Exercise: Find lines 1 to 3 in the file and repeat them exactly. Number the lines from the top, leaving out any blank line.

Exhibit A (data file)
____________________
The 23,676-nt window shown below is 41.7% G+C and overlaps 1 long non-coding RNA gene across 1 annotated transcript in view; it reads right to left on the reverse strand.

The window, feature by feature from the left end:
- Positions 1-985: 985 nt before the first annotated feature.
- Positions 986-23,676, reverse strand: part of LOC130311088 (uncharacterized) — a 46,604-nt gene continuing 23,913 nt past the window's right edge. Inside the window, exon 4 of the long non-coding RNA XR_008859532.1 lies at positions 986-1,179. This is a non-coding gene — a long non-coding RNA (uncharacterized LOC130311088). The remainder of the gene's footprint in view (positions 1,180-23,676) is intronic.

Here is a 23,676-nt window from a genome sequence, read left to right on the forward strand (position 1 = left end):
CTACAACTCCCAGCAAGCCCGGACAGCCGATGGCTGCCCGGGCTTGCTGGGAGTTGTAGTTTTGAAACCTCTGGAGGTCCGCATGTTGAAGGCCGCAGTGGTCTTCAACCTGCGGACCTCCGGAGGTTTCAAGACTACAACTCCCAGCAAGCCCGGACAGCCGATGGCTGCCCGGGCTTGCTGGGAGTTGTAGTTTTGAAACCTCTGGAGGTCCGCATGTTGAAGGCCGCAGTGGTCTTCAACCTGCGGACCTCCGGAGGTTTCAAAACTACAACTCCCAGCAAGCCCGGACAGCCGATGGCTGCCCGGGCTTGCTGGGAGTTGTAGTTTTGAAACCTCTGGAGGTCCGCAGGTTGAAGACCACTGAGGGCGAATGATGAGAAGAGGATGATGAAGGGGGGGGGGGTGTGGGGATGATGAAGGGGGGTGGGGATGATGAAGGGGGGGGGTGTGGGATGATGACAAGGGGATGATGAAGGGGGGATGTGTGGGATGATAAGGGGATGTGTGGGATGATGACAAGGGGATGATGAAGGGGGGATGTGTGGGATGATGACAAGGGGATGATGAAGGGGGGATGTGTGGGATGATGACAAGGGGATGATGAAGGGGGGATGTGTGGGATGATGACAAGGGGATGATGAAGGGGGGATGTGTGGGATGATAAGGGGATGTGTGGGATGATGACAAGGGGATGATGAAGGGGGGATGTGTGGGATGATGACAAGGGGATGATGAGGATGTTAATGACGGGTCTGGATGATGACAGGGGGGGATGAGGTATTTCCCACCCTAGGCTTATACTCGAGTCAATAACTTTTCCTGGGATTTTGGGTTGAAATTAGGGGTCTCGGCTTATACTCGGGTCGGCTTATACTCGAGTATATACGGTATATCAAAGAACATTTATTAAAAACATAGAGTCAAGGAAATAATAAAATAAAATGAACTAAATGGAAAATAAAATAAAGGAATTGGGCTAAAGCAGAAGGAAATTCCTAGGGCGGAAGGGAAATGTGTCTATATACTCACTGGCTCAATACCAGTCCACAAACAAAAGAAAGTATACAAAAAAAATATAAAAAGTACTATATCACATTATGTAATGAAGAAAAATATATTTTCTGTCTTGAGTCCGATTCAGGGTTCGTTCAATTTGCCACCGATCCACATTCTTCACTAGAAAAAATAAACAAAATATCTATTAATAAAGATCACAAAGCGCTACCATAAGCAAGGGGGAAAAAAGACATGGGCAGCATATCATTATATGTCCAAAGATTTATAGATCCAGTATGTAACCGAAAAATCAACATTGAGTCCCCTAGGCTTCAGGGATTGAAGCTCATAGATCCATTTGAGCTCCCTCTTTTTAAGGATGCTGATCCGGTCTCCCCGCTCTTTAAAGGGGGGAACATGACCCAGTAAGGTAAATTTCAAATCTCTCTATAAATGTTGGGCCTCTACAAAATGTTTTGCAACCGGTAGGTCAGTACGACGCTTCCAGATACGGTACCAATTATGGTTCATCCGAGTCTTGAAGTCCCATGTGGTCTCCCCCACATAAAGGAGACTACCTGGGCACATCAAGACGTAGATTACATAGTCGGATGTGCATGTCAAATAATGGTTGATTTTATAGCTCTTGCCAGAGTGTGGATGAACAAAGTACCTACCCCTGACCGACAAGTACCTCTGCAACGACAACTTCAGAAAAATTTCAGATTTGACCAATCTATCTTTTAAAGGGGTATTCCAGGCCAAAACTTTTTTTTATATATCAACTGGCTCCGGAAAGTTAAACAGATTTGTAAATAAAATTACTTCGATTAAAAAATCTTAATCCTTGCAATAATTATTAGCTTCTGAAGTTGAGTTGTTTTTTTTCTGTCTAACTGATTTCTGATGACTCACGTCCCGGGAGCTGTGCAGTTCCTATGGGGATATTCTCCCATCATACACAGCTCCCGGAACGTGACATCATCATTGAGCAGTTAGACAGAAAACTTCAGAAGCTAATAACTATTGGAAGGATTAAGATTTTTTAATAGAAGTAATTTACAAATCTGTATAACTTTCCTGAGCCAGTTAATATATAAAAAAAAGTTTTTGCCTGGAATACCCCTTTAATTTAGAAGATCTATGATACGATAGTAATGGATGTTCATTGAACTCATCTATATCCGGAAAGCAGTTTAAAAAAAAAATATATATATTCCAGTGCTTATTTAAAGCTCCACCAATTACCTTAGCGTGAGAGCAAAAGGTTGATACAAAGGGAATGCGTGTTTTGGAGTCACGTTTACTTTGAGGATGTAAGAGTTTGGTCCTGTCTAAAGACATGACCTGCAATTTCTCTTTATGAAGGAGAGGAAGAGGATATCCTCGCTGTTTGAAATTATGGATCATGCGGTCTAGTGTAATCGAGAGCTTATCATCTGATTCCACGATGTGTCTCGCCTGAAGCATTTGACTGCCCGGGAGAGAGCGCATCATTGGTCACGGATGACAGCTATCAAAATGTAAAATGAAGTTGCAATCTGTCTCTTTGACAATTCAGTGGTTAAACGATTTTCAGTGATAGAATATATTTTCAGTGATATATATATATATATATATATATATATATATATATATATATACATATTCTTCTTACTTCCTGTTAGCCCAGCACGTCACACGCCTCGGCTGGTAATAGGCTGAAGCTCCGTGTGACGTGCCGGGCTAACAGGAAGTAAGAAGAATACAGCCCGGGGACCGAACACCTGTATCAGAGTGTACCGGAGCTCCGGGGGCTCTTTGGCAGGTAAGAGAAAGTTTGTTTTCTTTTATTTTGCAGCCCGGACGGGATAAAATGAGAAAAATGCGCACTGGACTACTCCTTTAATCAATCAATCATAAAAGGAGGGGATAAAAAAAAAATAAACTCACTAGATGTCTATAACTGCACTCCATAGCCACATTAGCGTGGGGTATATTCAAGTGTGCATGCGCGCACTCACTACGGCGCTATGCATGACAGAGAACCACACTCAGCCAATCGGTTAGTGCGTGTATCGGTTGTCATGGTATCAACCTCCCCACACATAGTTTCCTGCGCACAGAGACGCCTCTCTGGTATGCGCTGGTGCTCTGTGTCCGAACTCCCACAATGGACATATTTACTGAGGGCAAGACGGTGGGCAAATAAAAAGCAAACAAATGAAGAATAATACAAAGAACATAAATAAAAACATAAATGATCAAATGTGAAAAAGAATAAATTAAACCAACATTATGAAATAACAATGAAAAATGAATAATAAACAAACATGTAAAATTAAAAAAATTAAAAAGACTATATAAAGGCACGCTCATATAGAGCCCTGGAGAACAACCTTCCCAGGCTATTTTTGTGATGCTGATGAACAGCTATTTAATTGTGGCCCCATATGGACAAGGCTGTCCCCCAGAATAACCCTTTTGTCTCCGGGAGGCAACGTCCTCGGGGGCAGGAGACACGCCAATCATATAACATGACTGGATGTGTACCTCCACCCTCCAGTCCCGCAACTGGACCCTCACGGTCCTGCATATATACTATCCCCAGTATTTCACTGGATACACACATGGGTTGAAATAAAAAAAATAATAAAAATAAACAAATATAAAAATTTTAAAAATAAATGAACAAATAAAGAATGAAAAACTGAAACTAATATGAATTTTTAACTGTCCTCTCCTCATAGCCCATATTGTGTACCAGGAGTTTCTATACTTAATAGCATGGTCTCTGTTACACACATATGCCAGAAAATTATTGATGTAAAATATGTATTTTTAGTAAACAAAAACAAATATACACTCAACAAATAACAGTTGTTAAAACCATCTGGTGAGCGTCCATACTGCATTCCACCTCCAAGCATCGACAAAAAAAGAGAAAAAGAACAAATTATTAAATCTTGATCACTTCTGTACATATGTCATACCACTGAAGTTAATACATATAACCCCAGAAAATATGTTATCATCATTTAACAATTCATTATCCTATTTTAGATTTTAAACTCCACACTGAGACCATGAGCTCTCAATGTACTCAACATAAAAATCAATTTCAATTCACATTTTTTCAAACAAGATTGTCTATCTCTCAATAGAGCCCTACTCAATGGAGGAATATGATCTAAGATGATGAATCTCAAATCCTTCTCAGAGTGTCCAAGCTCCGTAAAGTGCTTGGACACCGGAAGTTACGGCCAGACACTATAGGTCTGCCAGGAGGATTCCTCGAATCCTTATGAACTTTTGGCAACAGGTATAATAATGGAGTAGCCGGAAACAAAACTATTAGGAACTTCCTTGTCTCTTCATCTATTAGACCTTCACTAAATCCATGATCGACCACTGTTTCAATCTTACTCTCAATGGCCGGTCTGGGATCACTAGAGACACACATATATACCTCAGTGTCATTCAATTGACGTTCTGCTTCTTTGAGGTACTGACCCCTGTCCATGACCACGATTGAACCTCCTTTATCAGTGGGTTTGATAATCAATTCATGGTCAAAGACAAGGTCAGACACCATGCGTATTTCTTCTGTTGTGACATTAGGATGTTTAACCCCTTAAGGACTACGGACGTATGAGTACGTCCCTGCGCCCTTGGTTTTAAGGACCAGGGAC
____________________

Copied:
The 23,676-nt window shown below is 41.7% G+C and overlaps 1 long non-coding RNA gene across 1 annotated transcript in view; it reads right to left on the reverse strand.

The window, feature by feature from the left end:
- Positions 1-985: 985 nt before the first annotated feature.